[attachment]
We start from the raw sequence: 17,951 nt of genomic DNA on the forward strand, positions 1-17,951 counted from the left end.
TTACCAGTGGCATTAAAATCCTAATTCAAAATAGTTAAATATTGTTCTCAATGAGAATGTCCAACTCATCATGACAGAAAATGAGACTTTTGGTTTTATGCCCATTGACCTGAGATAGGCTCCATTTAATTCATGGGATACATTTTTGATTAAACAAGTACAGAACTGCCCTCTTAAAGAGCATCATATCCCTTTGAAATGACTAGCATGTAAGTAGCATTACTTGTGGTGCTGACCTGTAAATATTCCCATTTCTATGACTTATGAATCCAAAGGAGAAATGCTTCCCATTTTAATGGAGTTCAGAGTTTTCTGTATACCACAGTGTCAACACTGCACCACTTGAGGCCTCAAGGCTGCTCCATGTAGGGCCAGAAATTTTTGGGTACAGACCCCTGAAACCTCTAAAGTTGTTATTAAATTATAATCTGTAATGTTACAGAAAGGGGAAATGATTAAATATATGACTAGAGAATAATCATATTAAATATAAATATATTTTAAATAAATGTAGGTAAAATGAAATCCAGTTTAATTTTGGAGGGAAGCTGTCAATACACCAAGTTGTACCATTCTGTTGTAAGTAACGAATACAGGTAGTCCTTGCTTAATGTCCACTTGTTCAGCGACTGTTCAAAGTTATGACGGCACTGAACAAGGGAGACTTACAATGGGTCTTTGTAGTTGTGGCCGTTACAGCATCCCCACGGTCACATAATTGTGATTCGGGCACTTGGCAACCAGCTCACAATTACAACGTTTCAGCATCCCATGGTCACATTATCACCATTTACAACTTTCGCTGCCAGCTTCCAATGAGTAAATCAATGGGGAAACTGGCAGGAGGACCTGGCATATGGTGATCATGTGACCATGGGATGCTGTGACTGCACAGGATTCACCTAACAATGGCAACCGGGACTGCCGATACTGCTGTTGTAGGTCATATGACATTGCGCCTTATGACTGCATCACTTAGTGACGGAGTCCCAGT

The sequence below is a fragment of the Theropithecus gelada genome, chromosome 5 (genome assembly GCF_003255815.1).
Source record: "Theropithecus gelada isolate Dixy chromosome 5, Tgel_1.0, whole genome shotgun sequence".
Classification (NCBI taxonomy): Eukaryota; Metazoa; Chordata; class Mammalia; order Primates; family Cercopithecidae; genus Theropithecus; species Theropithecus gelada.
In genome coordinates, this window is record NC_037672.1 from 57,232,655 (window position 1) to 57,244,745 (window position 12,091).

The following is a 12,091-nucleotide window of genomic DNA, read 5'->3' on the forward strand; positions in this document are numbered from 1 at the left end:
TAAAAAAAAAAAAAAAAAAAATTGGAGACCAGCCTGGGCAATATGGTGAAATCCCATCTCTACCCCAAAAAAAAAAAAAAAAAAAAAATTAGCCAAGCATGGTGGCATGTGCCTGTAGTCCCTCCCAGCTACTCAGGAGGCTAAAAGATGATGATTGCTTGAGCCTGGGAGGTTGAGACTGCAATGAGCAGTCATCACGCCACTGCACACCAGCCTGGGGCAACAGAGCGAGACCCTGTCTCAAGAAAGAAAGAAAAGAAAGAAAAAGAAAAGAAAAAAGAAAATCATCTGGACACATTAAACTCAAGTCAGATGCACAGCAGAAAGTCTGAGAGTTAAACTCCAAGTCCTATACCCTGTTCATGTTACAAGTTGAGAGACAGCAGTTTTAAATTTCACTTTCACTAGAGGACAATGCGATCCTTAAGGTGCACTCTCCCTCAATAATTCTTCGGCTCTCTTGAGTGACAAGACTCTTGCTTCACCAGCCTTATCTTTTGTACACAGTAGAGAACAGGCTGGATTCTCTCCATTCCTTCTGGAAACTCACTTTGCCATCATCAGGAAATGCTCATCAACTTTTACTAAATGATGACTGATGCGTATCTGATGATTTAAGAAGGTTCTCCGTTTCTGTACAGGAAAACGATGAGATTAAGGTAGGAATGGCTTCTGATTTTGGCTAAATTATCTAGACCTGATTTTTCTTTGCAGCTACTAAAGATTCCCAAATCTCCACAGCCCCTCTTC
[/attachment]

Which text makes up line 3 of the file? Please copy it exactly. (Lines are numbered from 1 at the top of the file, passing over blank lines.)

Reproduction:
The sequence below is a fragment of the Theropithecus gelada genome, chromosome 5 (genome assembly GCF_003255815.1).